LOS ANGELES — Giants reliever Trevor Gott’s season is over.The club announced Friday that Gott was transferred to the 60-day injured list to clear a 40-man roster spot for right-handed pitcher Ricardo Pinto, who was acquired off waivers from the Tampa Bay Rays.Gott was placed on the 10-day injured list with a right elbow strain on August 27 and expected to return within two-to-three weeks. The Giants have not announced any new details regarding Gott’s injury, but he is no longer eligible to …
Several news stories bring back the issue of mind-body dualism with a vengeance.Hospital Finds Nothing but Air Where Part of Patient’s Brain Should Be (Breitbart News). Some people get accused of being airheads, but this case is real. Nate Church reports, “The remarkable cause of an 84-year-old man’s numerous minor symptoms when he came to the emergency room shocked his doctors.”It is not unusual for a man of such advanced years to experience muscle weakness or loss of balance, nor is it especially notable for them to suffer falls. But when the frequency of all three became concerning, the unnamed Irishman came to Causeway Hospital in Coleraine, Northern Ireland, for answers.Dr. Finlay Brown recalls the unique experience: “He was otherwise fit and well, independent with physical activities of daily living … and lived at home with his wife and two sons.” But after a CAT scan and MRI, it became immediately apparent that the man’s case was almost unprecedented; there was nothing but empty space where a large part of his brain should have been.Most of the patient’s right frontal lobe was instead an empty pocket of air.Can you think with air instead of brain tissue? Undoubtedly not, but this case illustrates the extreme plasticity of the brain to survive major trauma. Apparently a bone tumor in his sinuses created an opening like a one-way valve into his skull. Every time he sneezed or coughed, it pumped air into his brain. This went on for years until he was examined.Logic in babies (Justin Halberda in Science Magazine). New evidence shows that infants as young as 12 months possess the rudiments of logical thinking. A new paper by Cesana-Arlotti et al. in the same issue of Science, “Precursors of logical reasoning in preverbal human infants,” shows that “one essential form of logical inference, process of elimination, is within the toolkit of 12-month-old infants,” Halberda says. This leads to deep philosophical questions:Every scientific method requires a supporting logic. For Francis Bacon, this was unfettered empirical observation followed by induction (reasoning from many cases to form a general principle). Karl Popper stressed the importance of hypothesis testing and the ability to refute hypotheses found to be false (science as an extended instance of process of elimination). And Thomas Kuhn highlighted the dramatic changes that occur during scientific revolutions, in which wholly new models of phenomena are created through model building and abduction (sometimes called “inference to the best explanation”). Examples of such revolutions are the Copernican Revolution producing the heliocentric model of the solar system, and the Einsteinian Revolution of special relativity in which space and time become one. In each of these cases (induction, hypothesis testing, abduction), the work of science is supported by an underlying logic. No logic, no science.If infants possess rudiments of logical thinking, where did it come from? The latest paper adds to growing evidence of logical foundations in infancy, which is quite astonishing. “After all, it often feels like logical reasoning is effortful, conscious, and even linguistically based,” Halberda remarks. “These characteristics, if accurate, would seem to preclude the possibility that preverbal infants could engage in any such process.” Even without language, however, Cesana-Arlotti et al. showed with experiments that infants would express confusion or delight if objects were hidden and revealed in illogical or logical ways.Potentially even more exciting, infants also showed signs of making the necessary inferences along the way—for example, upon seeing which of the two objects was behind the wall, but before the cup’s contents were revealed, infants’ pupils dilated and they tended to shift their fixation to the cup (consistent with them inferring which object must be inside). This pattern suggests that infants used the information they had seen to reason through a disjunctive syllogism (A or B, not A, therefore B). There were also additional versions of these vignettes that manipulated the precise sequence of hiding and revealing, which allowed the authors to determine what specifically the infants were remembering and expecting during each moment.This is all pre-verbal inference, supporting the idea that logic is conceptual in nature and not dependent on language. Experiments with dogs and other animals show that they lack this kind of logical inference. Halberda concludes, “It is a thrilling time for us as scientists—using logical reasoning to understand how we reason logically.” He makes no attempt to explain how Darwinian evolution might have brought this about. See also the Science Daily summary of the experimental procedures and findings.Ravens, Crows, Parrots, and More—Meet the Most Intelligent Birds (National Geographic). In the previous article, Halberda stated, “The race to document the range of early logical abilities shared by infants, adults, and nonhuman animals, and to determine how these foundational abilities empower our broader capacities to reason, has begun.” But is there a difference between human and non-human logical ability? In this National Geographic article, Amelia Stymacks discusses bird brains, long subjected to ridicule, which are no bigger than a nut and presumably stupid. She discusses the smartest of the birds: ravens, crows, parrots and cockatoos, stating, “Their brains may be tiny, but birds have been known to outsmart children and apes.” Other “sleeper” birds like grackles, orioles and blackbirds might turn out to be brainier than thought.Bird intelligence seems to consist of puzzle-solving skill, such as the ability to make a tool to obtain food. Even chimps fail at some of the tests corvids and parrots solve. Birds are certainly impressive in their ability to navigate, signal, solve puzzles and remember things, but is this the same as logical reasoning? Stymacks doesn’t say. She also doesn’t explain how such abilities could have evolved, nor why small-brained birds should perform better than larger-brained chimpanzees. Scientists also cannot determine if any nonhuman animal is capable of abstract thought, morality (see 11 March 2018) or a logical chain of inference.Study tackles neuroscience claims to have disproved ‘free will’ (Medical Xpress). Materialists have made much of old experiments that seemed to deny the existence of human free will. This quote from North Carolina State University gives a cogent counter-argument, pointing out along the way the need for critical thinking before accepting claims. Incidentally, reasoning about this debate requires free will, doesn’t it?For several decades, some researchers have argued that neuroscience studies prove human actions are driven by external stimuli—that the brain is reactive and free will is an illusion. But a new analysis of these studies shows that many contained methodological inconsistencies and conflicting results.“Score one for skepticism of claims that neuroscience has proven—or disproven—any metaphysical position,” says Veljko Dubljevic, co-author of the paper and an assistant professor of philosophy at NC State who specializes in research on the neuroscience of ethics and the ethics of neuroscience and technology.“The problem is that neuroscientists in training are being taught these studies provide definitive proof of the absence of free will, and instructors aren’t being careful about looking at the evidence that supports the claims that are made,” Dubljevic says. “Teaching uncritical thinking like this in science courses is both unscientific and socially dangerous.”Neuroscientists identify brain circuit that integrates head motion with visual signals (University College London). We tend to think that following motion depends just on our eyes, but we also must process information about our own position. A context-dependent process in the brain integrates signals from the eyes and ears so that we know which way to turn our heads.As you go about daily life you are constantly moving your head to look around the world. In order to make sense of the information that falls within your gaze you need to keep track of the position of your head; this is accomplished with information that comes from your vestibular sense organs, which are in your inner ears. The research team identified a site in the primary visual cortex (area V1) where vestibular signals and visual signals converge and went on to determine that the vestibular signals come from the retrosplenial cortex, a brain area thought to encode information critical for spatial navigation through the surrounding world.Think of how quickly this occurs. When you hear a gunshot and turn your head to look where it came from, signals from several areas must travel in a finite time, converge, and be processed in that brief moment. “Perhaps the most surprising observation was the extent to which these signals were being represented across the local network,” Professor Troy W. Margrie remarked. “Despite exploring only a small fraction of vestibular stimulus space, almost all cells were found to respond.”Why the world looks stable while we move (Medical Xpress). A related article concerns experiments at the University of Tübingen to explore head-eye coordination. The world does not appear to roll or bounce, even when we run or walk with a bobbing motion. Video cameras catch the bouncing, as photographers know, even when using a gimbal. The brain, however, “corrects for any changes in visual information caused by head movements.” The brain can be tricked, though; “when visual stimuli and our perception of movement do not fit together, this balancing act in the brain falls apart.” Users of virtual reality headsets know the feeling; it can lead to motion sickness. The researchers are only on the verge of being able to understand how the brain corrects for the input errors from the senses. However it works, it appears to be a matter of software (programmed response), not hardware (neurons).Where did that noise come from? (Science Daily). Research at the Ludwig-Maximilian University of Munich augments the above findings about sense perception. With our two ears, we have the ability to use parallax to locate the source of sounds. Experience helps us with familiar sounds, such as a baby’s cry or an ambulance, but what does the brain do with unfamiliar sounds? Are wec hearing a faint sound close by or a louder sound further away? The body’s response, which can be improved by training, is to move the head.Wiegrebe and his team set out to determine how our hearing system copes with this situation. The experiments were carried out in a non-reverberant chamber to ensure that the participants could not assess relative distances from the locations of sounds on the basis of echoes or reverberation. The experimental subjects wore blindfolding goggles and their head motions were monitored. They were seated facing two sound sources that could be positioned at different distances from the subject. One of the sources, chosen at random, emitted high-pitched and the other low-pitched sounds. The subjects’ task was to determine which of the sound sources was closer to them. “Participants who moved their upper bodies sideways — so that the sound sources were further to the right and then further to the left — were better able to estimate the distance between the sound sources. This result demonstrates that humans can use auditory motion parallax to estimate relative distances from sound sources,” Wiegrebe points out. In fact, subjects were able to do so even when the distance difference between the two sound sources was only 16 cm.How would the brain process alien music? (Science Daily). Speaking of unfamiliar sounds, how would the brain process alien music? A researcher at the Max Planck Institute created computer-composed mathematical sequences of tones to find out. Knowing that a region of the left brain above the temple (Broca’s area) was responsible for processing language, he hypothesized that a corresponding area in the right brain would process music. Musicians were invited to listen to the sequences made up of “randomly generated combinations of tone-triplets that were combined in a palindrome-like manner,” and determine which ones contained musical grammar that made sense. Sure enough, the right side that corresponds to Broca’s area was activated in MRI scans during the tests. “This suggests the task [of determining musical grammar] is accomplished through the integration of information in memory with some form of neural computation of the musical grammar in the right homologue of Broca’s area.”Space radiation more hazardous: Implications for astronauts and satellites (Science Daily). In the mind-body problem, all agree that the physical brain influences thoughts. The monist reduces thought to the physical brain, denying the separate existence of the mind. The dualist acknowledges both, while accepting that they interact in complex ways. This news item coming from the University of New Hampshire’s Space Science Center warns that space radiation is “much higher than thought,” with implications for astronaut safety: “Unshielded astronauts could experience acute effects like radiation sickness or more serious long-term health issues like cancer and organ damage, including to the heart, brain, and central nervous system.” Previous studies have shown that extended travel beyond earth’s safety shields (magnetic field and atmosphere) could lead to dementia (6 Jan 2013). Does this demonstrate that the mind is merely the brain? Not necessarily. To even ask the question, one must assume a “self” that understands the question and can contemplate answers that can endure even when brain cells are replaced. As for free will, Professor Alan Charles Kors demonstrated the problem in his course The Birth of the Modern Mind by merely commanding his arm to raise and doing it against the force of gravity. Then he could make his body disobey his mind by commanding it to rise up but making it move down. None of the above news articles are likely to help the materialist/monist view.Update 3/19/18: After this article was published, National Geographic posted an article, “Why the Brain-Body Connection Is More Important Than We Think” that is very much on topic. In a Book Talk piece, Simon Worrall interviews Alan Jasanoff, author of The Biological Mind. Jasanoff, a professor of biological engineering at MIT, denies dualism, relegating the soul to a reflection of biological activity not only of the brain itself, but of the whole body’s responses to internal and external environmental inputs. He describes his main point:This book is largely about two opposite ideas: the biological mind centered on the brain, in which influences from the rest of the body and outside the body shape what we think and do, and the cerebral mystique, a complex of stereotypes and ideals about the brain, which tend to treat it as an isolated and all-powerful entity, almost like a modern version of the soul.The problem with having a dualistic view of the brain and its relationship to the physical body, and the physical world, is that it makes us see ourselves as unnaturally self-contained, both as minds and as autonomous agents. In other words, we view ourselves as things that operate from within, so we’re less sensitive to things that influence us on the outside.There’s no question that our minds are influenced by inside and outside influences, including temperature, light and our own gut biota. But his explanation undercuts itself. We would have to conclude that Jasanoff is not an autonomous agent making rational statements he believes to be true about the brain. His words reduce to “mere” responses to environmental influences. He debases ‘mystical’ views, but then says, “The brain is a biotic organ, embedded in a continuum of natural causes and connections that together contribute to our biological minds.” How is his view of the mind not mystical itself? How does a biotic lump of tissue, subject to natural causes and connections, give rise to a mind capable of striving for truth with any credibility? He says in the concluding paragraph,My overarching theme is against narrow thinking. If we want to solve our problems, we shouldn’t reduce them to problems of the brain. We need to keep a broad view, which recognizes how the brain is connected both to the body and to the environment; and look for solutions wherever they happen to lie. Explaining human behavior in terms of brain function alone stems from a kind of mystical view of the brain and keeps us from advancing in a way that science can encourage us.Look at all the ‘should’ and ‘need’ words there. Is narrow thinking bad? Is a broad view good? How does a biotic brain decide that? How does a biological mind know that explaining things or finding solutions are mental activities worth striving for? His materialistic Pandora’s box has just let loose a swarm of questions about morality.Neurosurgeon Michael Egnor has written on the mind-body problem numerous times at Evolution News & Science Today. Readers will find it instructive to hear his arguments for dualism, such as “The Representation Problem and the Immaterialism of the Mind” (ENST 5 Feb 2018), “Free Will Denial and PreCrimes” (ENST 1 Feb 2018), “Naturalism and Self-Refutation” (ENST 31 Jan 2018) and others (search on his name on the front page under “Writers”). He also has spoken on the ID the Future podcast several times. Another author on the mind-body problem at ENST is Denyse O’Leary, co-author of The Spiritual Brain. A video interview by Lawrence Kuhn with philosopher David Chalmers on ENST is well worth reviewing (ENST 24 Aug 2012).Another good thinker on the mind-body problem and the necessity of reason and the validity of thought is C.S. Lewis. I recommend his essays “De Futilitate” and “The Poison of Subjectivism” in Christian Reflections for his own exposition of the argument from reason. The Discovery Institute’s book The Magician’s Twin has good essays expounding on Lewis’s views. See also the videos on the C. S. Lewis Channel on YouTube.Creation-Evolution Headlines has also written about the mind-body problem over the years, in articles such as “Who’s in Control: Your Brain or You?” (12 March 2010), “Let Your Mind Marvel at Its Brain” (5 Aug 2016), “You Are Free to Read This” (18 Sept 2016), and others (search on “Mind-Body Problem” in the search bar).(Visited 710 times, 1 visits today)FacebookTwitterPinterestSave分享0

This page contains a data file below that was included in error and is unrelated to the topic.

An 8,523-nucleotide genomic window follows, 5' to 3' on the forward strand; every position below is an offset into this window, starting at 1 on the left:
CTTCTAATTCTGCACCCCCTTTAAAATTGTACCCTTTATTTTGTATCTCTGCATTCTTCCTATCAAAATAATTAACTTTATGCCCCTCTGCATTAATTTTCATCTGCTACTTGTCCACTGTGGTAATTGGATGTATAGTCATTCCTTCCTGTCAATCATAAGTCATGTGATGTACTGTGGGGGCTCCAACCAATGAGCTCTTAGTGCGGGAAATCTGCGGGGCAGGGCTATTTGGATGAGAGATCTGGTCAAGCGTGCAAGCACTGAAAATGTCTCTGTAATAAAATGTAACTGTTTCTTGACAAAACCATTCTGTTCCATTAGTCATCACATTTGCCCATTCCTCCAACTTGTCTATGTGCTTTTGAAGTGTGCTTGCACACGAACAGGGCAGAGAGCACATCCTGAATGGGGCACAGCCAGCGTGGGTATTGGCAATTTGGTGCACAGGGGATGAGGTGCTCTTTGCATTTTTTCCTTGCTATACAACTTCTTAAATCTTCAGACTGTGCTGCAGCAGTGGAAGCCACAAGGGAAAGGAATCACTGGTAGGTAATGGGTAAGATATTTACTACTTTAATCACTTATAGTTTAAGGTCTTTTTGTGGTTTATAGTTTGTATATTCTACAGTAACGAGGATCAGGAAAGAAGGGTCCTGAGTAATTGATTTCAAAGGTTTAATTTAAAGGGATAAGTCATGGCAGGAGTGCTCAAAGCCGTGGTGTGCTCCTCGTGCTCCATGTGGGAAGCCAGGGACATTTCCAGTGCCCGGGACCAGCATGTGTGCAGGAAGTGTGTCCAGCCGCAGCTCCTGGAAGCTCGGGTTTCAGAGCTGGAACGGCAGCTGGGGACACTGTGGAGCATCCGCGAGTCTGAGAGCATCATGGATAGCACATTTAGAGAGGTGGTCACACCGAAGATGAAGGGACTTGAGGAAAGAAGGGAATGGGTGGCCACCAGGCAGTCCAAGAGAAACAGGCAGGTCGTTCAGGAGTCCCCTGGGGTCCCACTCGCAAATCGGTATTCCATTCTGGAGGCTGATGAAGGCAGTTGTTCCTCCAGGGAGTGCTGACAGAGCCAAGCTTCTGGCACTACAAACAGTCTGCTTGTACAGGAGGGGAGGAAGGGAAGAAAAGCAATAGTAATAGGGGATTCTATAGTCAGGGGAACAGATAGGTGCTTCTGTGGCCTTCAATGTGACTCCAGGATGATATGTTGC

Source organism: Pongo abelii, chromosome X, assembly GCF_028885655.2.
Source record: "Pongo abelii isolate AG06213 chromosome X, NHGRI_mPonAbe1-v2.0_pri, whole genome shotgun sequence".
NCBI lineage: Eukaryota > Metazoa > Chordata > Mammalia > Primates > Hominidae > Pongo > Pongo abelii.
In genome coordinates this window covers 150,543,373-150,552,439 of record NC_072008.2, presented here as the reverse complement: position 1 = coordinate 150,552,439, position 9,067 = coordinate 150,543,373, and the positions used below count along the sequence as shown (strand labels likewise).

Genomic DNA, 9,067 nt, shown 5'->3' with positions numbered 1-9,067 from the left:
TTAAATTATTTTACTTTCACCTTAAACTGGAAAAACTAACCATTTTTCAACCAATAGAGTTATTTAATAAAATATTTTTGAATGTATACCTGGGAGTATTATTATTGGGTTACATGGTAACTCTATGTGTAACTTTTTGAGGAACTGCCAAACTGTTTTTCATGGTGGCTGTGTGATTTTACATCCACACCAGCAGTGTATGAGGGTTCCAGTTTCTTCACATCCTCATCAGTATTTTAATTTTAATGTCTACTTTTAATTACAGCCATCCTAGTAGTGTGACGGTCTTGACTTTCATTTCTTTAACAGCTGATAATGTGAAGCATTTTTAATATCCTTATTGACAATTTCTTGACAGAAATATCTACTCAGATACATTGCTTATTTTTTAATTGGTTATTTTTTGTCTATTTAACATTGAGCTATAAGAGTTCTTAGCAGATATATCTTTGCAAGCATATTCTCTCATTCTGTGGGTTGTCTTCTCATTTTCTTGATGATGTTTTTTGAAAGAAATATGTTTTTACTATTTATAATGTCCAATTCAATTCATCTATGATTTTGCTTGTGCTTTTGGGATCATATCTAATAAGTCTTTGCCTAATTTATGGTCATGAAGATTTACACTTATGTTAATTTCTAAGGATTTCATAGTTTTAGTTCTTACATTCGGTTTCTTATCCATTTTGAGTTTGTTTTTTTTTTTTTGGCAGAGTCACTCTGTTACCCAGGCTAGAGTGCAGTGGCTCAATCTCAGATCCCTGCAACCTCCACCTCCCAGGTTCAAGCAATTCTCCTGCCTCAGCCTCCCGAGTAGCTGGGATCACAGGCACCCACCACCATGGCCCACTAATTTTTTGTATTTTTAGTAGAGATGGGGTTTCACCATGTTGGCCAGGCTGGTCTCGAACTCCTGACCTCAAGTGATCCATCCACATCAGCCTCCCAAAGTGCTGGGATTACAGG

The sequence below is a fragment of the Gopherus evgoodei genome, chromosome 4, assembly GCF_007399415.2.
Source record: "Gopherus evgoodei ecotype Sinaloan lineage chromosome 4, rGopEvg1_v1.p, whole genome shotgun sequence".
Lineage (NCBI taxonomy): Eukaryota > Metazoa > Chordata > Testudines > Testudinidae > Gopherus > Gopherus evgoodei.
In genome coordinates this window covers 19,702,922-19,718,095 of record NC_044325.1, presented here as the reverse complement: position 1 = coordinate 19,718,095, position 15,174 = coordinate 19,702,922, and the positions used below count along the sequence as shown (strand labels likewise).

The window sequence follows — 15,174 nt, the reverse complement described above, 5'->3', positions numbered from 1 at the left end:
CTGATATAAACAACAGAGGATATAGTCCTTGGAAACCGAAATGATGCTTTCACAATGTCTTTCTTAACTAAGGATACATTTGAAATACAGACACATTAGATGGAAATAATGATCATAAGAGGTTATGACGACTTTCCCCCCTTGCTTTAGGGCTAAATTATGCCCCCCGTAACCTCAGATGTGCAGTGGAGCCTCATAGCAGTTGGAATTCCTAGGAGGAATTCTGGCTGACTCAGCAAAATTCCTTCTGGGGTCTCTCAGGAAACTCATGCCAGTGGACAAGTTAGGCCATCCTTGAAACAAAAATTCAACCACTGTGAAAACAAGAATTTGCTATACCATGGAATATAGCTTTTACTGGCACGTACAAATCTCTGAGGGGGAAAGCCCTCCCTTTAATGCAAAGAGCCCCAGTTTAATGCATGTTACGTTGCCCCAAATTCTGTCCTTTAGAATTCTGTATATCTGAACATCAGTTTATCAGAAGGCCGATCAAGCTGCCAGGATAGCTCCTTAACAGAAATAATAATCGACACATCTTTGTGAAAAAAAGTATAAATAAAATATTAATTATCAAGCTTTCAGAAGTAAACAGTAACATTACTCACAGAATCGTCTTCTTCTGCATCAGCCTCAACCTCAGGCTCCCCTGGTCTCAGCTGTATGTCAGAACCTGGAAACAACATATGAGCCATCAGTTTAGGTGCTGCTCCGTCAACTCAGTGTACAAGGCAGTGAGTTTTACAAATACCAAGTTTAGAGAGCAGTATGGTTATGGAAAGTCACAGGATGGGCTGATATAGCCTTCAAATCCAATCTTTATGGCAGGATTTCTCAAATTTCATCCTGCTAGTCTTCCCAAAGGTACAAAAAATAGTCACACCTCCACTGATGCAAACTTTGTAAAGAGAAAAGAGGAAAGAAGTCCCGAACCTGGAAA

Share Facebook Twitter Google + LinkedIn Pinterest Fruit, vegetable and specialty crop growers can learn how to do everything from increasing sales using social media to producing barley for malting during a daylong conference offered by horticulture, entomology and local foods experts from the College of Food, Agricultural, and Environmental Sciences at The Ohio State University.The Southwestern Ohio Fruit, Vegetable and Specialty Crop Conference is Feb. 2 at the Oasis Conference Center, 902 Loveland-Miamiville Road, in Loveland.OSU Extension has organized a grower school for more than 30 years in southwestern Ohio, but this conference will be different and bigger than in previous years, said Greg Meyer, an OSU Extension educator.“In addition to focusing on more topics, we’ve moved the event location to a conference center which allows us the space to offer more class options, including sessions on fruit, vegetables, greenhouses, specialty crops and marketing,” he said.Ohio Private Pesticide Applicator Credit will be available for Core, Category 3 and Category 5, Meyer said.Fertilizer certification is required for growers who apply fertilizer to more than 50 acres of agricultural production grown primarily for sale.“This conference will include a three-hour fertilizer training class which will meet the requirements to obtain your fertilizer certification,” he said. “Participants must attend the entire three-hour class.A fertilizer certification class focused on fruit and vegetable production will also be offered.Workshop topics include:* “New Apple Rootstocks for Ohio.”* “Pumpkin Integrated Pest Management: An Update on Research and Management of Pumpkins.”* “Biological Control of Insects in Greenhouses and High Tunnels.”* “Super Berry Production and Marketing.”* “Fertilizer Applicator Certification Training.”* “How to Decide the Amount of Insecticide and Water to Use on Tree Fruits.”* “Managing Bacterial Diseases in Vegetable Crops.”* “Management of Soil-borne Diseases in High Tunnel Vegetable Production.”* “Collective Marketing: The Co-op Model.”* “New Apple Variety Selections for the Midwest.”* “Bio-control of Cucumber Beetles.”* “How to Develop an Integrated Pest Management Program for Your Greenhouse and High Tunnels.”* “Understanding Food Marketing Regulations.”* “Blackberry and Raspberry Season-Extension Methods.”* “Managing Worms on Vegetable Crops.”* “Hops Production in Ohio.”* “Increasing Sales Using Social Media.”* “Protecting Pollinators from Pesticides.”* “From Traps to Trends: Spotted Wing Drosophila and Brown Marmorated Stink Bug Management.”* “Squash Vine Borer Control.”* “Producing Barley for Malting.”* “Pricing Your Food Products for Direct to Consumer Marketing.”* “Mixing Pesticides: Avoiding Mistakes that Reduce Effectiveness.”Registration for the conference is $50 by Jan. 22 and includes a continental breakfast, buffet lunch and a USB memory stick containing all of the conference handouts. Registration is $60 by Jan. 31.Online registration is available at regonline.com/swfruitvegconf. A schedule of workshop presentations can be found at go.osu.edu/swohfvsc. For more information, contact Meyer at 513-695-1311 or [email protected]